We returned to Tzfat, yet again without the necessary permit. We disbanded, and naturally headed for bed. However, I was unable to fall asleep. It bothered me terribly that we had spent many days trying to fulfil the Rebbe’s directive, and we had still not succeeded. The Rebbe’s secretaries were calling every night, and we still did not have the good news that the Rebbe awaited. What was I doing in bed?
I immediately jumped out of bed, and quickly got dressed. I rushed over to the house of one of my colleagues, and pounded on his door. He eventually opened it, and I said, “Hurry, get dressed, we are returning to the headquarters of the Northern Command to meet the commanding general and demand a permit!” He responded, “Aharon Leizer, relax, it is past midnight. Go get some sleep.” I could tell from the tone of his voice that he thought I had become unhinged due to the stress of recent days.
I responded, “I am going to the army base whether you join me or not. If you wish to have a share in our success, then come with me. If not, I will go myself, and the merit of successfully fulfilling the mission will be mine alone.” He responded, “Nu, so go.”
I got into my car and drove towards the army base. I was not even sure how I would get into the base. What would I tell the sentry? That I needed to get into the base to speak to the general at 1:30 in the morning, in wartime, so that I could print some books?
I zoomed towards the army base at high speed, and screeched to an abrupt stop. I jumped out of the car and yelled at the sentry, “Where is the general? Quick, tell me where is the general? I need to speak to him!” The sentry must have thought this was a real emergency, and he immediately opened the gate for me and pointed out the general’s quarters. I still can’t believe that this happened; it was nothing short of miraculous. I have visited the army on hundreds of occasions, and never was I admitted without the sentry first obtaining approval from his superiors.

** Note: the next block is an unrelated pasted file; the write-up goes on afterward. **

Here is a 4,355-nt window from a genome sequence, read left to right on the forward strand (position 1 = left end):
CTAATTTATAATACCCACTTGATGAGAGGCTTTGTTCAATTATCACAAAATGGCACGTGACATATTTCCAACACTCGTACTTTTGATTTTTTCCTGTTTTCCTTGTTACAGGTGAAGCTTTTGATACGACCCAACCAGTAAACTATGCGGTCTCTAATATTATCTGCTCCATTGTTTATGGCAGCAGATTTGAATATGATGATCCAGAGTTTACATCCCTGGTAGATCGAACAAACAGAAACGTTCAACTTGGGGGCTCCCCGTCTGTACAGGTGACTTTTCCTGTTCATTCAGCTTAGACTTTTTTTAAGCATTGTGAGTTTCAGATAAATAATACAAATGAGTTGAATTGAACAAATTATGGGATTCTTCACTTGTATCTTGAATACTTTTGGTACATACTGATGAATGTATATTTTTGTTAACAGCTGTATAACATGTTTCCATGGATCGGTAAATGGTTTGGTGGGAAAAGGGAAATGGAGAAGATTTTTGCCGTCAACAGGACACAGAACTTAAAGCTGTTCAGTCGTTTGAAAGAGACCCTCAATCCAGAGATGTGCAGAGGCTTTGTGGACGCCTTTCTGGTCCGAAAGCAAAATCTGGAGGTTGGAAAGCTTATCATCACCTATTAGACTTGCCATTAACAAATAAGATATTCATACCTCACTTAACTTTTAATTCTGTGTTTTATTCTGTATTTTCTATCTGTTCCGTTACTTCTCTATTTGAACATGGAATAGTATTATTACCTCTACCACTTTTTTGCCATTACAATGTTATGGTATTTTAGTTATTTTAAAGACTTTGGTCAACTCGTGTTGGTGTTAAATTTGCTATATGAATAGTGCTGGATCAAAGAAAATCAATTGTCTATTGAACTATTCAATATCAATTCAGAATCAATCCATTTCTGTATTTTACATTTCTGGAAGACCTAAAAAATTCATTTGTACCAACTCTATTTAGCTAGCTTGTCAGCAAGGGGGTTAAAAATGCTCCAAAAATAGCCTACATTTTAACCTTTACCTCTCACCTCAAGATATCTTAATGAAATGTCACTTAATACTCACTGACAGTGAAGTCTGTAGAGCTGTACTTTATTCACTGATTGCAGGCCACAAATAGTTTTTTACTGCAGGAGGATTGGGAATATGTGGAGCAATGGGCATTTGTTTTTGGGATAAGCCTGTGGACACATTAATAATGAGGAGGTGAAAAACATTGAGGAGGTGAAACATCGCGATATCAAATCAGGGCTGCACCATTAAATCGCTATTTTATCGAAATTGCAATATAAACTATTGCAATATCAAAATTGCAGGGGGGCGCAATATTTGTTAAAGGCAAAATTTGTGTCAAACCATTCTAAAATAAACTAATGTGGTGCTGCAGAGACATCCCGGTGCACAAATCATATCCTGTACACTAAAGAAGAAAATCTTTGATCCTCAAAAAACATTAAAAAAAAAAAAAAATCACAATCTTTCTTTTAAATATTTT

Once inside the army base, I immediately headed to the general’s building, even though I wasn’t sure whether he was physically present at the base. The general’s living quarters were upstairs, and his suite of offices was downstairs. I entered and told the secretary that I needed to speak to the general immediately. She burst out laughing and responded, “Impossible. It is wartime, and the general is extremely busy.”
I pleaded with her, “Please, I am not asking you to decide whether the general can meet me. Let the general decide that. Please inform him that someone from Chabad is here to see him urgently on an extremely important matter.” However, my words fell on deaf ears; the secretary did not budge.
Out of sheer desperation, I told the secretary, “Just remember that I came to tell the general something extremely important and urgent – something relevant to the whole outcome of the war. And, just remember that it was you who did not allow me entry.” When the secretary heard these words, she became slightly anxious. She agreed to relay my message to the general, but not before assuring me that there was no chance that he would agree to see me.
When she returned, she told me to wait; the general would see me shortly. I pinched myself to make sure that I wasn’t dreaming. I waited until the general sent for me. I climbed the stairs, with the secretary following closely behind. When I came face to face with the general, I could see that he was exhausted and tense. He was not exactly in the type of mood I had hoped to find him.
For lack of a better way to start the conversation, I remarked that it looked like the general had not slept that night. The general snapped back, “Not just one night – I haven’t slept for several nights!”
At that point, the secretary asked whether she could remain at the meeting. She wanted to hear my message to the general, and what was so urgent about it. I jokingly replied that my message was classified as a military secret, and only the general could hear it. When the general heard this, he burst into an uncontrollable fit of laughter. He laughed and laughed, and it took him a moment or two to compose himself. When he did, he seemed a lot calmer and friendlier. Of course, the secretary was allowed to stay as well.